I am excited to welcome Jax Meyer on Queer Books Unbound today! Please give them a warm welcome!
When I sat down to write this post for Queer Books Unbound, I started to ponder what that meant to me. I’m currently listening to Glennon Doyle’s brilliant book, Untamed, for the second time, so this concept has been on my mind a lot in the past month.
As a queer community, there is one thing that connects us, and that is our need to disconnect from societal expectations. It is impossible to be queer and follow every societal convention for sex and gender, though some try valiantly. Simply by admitting our queerness to ourselves, we have begun the process of becoming unbound.
But, that’s not enough. We spend our lives immersed in societies built on power dynamics which use superficial differences to maintain separation. Racism, sexism, homophobia, classism, ableism, and so much more that we are all tainted by it. Becoming unbound and untamed requires we face these aspects within our society and ourselves to truly become free.
I’ve been on a journey of self discovery for my entire life. I’ve always been different. In my 20s I thought, I’ve almost got me figured out. Just a little more work. One more book to read. One more friend who seems to understand people better than I do. Then I’ll have it.
Spoiler alert. I was COMPLETELY WRONG! I’m 41 at the time of this writing. In the past two years I’ve learned more about myself than in all of my prior years combined. And dare I say, I might almost have me figured out. And yes, I expect to laugh at this statement in another twenty years.
Why did I learn so much in a short time? Books. Not the books I was reading before that were an attempt to fix me. No. In late 2017 I discovered lesbian/woman loving woman romance. I’m going to shorten this genre to lesfic for simplicity, but please note this includes bisexual, pansexual, and trans women. Lesfic was an escape from the insanity that was, and still is, the US political system.
Reading about characters like me allowed me to see myself in a new light. I was confident in my sexuality and gender identity. I was a butch lesbian. And still am. But thanks to books, I’ve discovered that I’m non-binary, comfortable with both she/her and they/them pronouns. I’m also on the asexual spectrum. Useful information for sure, because now I can release more of the binds I had to the sexual and gender expectations of the queer community. I found new language to describe attraction, or the lack thereof. Talk about freeing!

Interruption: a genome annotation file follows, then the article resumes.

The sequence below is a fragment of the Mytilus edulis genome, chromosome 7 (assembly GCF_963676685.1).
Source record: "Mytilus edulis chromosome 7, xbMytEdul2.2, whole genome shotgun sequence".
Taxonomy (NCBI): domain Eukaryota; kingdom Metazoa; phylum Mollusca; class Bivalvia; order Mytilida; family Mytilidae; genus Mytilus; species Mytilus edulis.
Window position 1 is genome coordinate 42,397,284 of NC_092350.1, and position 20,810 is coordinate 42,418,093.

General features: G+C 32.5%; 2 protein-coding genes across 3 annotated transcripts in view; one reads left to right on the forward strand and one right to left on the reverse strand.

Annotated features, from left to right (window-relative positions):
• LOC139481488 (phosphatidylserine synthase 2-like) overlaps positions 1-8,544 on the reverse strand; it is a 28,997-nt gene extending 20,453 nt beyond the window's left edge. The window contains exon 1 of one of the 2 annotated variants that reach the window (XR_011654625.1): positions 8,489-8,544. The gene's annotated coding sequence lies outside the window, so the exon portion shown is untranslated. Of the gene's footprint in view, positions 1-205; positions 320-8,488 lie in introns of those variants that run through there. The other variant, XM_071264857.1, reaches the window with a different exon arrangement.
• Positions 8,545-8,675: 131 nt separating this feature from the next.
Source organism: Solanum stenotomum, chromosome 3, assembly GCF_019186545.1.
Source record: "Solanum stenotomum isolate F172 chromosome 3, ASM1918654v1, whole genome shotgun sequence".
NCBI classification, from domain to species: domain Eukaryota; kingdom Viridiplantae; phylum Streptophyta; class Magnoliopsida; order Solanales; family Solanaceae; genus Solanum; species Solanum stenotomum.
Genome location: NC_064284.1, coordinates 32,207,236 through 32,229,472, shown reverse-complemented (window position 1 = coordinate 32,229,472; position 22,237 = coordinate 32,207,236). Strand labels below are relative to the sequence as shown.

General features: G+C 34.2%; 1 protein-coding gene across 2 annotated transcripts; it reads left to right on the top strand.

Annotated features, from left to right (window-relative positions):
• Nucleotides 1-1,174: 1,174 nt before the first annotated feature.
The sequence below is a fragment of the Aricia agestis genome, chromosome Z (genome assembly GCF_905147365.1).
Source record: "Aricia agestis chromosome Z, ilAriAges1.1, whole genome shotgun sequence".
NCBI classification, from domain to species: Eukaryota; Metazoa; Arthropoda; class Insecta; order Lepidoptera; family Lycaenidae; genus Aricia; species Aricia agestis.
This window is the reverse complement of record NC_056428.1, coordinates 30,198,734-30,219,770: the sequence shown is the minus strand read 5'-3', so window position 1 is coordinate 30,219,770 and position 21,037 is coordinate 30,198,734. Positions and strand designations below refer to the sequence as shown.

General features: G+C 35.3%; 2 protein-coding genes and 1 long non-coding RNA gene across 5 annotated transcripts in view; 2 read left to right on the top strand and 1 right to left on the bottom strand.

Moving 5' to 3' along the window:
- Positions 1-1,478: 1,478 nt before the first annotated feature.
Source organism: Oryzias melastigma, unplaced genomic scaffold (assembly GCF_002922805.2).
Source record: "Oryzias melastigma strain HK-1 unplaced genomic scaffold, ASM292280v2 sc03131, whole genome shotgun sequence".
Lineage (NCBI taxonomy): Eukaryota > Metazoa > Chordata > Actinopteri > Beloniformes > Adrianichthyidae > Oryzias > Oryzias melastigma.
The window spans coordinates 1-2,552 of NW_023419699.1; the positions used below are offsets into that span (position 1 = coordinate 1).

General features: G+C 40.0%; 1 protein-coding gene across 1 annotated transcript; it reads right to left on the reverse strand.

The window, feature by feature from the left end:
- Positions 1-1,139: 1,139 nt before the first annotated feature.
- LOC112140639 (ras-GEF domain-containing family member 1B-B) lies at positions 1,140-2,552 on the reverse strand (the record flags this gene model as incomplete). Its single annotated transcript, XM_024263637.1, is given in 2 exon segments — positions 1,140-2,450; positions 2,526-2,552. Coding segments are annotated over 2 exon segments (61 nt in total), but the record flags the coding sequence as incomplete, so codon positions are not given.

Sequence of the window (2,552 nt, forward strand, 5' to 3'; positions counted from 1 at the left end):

Even more unexpected, I discovered characters on the autism spectrum. At first I couldn’t see enough of myself in them to feel comfortable admitting I was autistic. But then I met autistic readers and began to understand the spectrum for the first time. Did you know that women are grossly under diagnosed as autistic because the traits appear differently, likely due to social conditioning? I didn’t. Did you know that there are some who are very sexual, but also many who are on the asexual spectrum? I didn’t. Not until I met these amazing people who became friends. Between those conversations, my own research (because what autistic doesn’t research everything of interest?), and reading more books with autistic characters, I could finally embrace that I was autistic at 39 years old.
And yet, that wasn’t all, because there were parts of the autism traits that didn’t fit me and confused me. Thanks to my research I finally stumbled on a post that described what it was like to have autism and ADHD. It was like reading my story in a single post. Talk about life changing. I started on medications almost two months ago and it changed my life. In fact I’m a little teary eyed even as I write this, that’s how much it improved my life.
Yet, none of this would have been possible if I hadn’t started reading lesfic.
Even more important for my freedom was becoming a writer. In spring of 2018, I had a brief dream that stuck with me. Within a few days I had a story idea. But I had a problem. How do I write a non-autistic character? I don’t understand people well, and certainly don’t understand their thought processes. That’s when I decided to not force myself too far beyond what I knew.